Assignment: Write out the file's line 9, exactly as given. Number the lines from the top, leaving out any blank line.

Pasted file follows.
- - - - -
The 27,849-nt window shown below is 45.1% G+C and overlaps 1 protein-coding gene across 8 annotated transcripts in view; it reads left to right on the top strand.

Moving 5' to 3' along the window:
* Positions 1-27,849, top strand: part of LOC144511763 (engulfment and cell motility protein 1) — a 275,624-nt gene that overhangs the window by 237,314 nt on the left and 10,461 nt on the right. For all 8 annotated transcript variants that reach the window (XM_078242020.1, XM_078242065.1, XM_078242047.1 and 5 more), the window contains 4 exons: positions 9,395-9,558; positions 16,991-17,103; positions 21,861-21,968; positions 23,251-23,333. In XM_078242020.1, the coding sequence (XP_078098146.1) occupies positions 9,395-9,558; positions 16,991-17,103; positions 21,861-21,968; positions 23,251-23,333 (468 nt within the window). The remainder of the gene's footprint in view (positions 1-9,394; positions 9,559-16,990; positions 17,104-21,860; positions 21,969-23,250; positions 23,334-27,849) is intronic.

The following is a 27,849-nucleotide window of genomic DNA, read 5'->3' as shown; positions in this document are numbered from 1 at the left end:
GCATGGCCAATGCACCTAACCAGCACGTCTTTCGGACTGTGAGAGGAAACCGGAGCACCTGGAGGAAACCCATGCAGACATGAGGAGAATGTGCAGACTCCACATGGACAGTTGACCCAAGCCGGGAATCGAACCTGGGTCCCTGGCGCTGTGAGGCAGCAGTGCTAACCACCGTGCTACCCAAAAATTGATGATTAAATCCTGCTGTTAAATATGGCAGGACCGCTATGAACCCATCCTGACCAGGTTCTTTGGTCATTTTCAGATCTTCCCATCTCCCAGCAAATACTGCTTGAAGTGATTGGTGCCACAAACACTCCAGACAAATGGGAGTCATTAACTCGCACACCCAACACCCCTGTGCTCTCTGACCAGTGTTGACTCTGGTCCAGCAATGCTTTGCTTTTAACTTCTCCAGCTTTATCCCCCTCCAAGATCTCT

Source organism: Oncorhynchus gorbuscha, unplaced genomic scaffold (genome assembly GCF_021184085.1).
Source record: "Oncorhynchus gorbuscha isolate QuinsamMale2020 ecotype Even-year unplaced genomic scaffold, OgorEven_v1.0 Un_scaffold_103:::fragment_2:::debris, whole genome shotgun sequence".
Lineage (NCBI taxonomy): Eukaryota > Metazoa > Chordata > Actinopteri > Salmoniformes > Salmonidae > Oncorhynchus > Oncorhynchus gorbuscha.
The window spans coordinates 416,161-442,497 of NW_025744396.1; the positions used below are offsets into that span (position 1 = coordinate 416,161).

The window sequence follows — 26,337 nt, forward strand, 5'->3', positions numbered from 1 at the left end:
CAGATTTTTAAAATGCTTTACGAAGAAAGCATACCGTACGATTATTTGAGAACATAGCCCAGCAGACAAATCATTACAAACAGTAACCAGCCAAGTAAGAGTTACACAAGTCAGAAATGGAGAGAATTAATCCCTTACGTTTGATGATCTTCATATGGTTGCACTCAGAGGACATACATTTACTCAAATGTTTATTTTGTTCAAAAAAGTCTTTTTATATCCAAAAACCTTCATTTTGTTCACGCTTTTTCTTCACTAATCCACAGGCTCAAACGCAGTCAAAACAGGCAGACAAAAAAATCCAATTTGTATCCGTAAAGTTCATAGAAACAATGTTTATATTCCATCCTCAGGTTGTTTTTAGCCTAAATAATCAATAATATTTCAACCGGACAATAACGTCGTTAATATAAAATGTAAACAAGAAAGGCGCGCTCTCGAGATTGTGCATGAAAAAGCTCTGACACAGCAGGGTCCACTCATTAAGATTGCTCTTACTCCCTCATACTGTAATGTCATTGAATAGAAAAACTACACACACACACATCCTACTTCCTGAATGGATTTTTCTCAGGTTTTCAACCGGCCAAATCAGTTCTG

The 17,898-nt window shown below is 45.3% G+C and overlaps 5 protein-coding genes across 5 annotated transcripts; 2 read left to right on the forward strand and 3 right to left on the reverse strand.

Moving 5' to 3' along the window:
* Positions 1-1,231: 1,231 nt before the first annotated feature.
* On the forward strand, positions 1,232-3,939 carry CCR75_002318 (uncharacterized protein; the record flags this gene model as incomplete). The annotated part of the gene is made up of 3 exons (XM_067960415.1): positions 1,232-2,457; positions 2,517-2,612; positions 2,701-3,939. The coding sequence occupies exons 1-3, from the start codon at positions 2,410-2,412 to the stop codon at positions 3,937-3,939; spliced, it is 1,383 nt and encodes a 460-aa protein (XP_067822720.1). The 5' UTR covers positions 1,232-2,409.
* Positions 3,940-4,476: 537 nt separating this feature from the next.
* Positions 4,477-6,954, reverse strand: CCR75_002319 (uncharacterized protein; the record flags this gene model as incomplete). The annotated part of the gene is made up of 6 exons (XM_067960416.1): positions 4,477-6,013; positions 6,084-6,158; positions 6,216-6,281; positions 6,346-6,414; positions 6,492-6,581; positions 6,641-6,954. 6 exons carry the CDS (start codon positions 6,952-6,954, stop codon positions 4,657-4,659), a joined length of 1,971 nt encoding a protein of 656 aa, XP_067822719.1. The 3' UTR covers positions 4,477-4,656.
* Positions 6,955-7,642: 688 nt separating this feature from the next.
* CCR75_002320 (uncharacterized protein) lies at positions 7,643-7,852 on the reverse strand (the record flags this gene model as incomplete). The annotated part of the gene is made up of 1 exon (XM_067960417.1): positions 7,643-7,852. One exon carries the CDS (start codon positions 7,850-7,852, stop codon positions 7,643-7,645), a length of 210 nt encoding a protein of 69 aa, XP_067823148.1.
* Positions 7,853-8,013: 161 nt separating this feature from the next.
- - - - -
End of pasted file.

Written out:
The window spans coordinates 416,161-442,497 of NW_025744396.1; the positions used below are offsets into that span (position 1 = coordinate 416,161).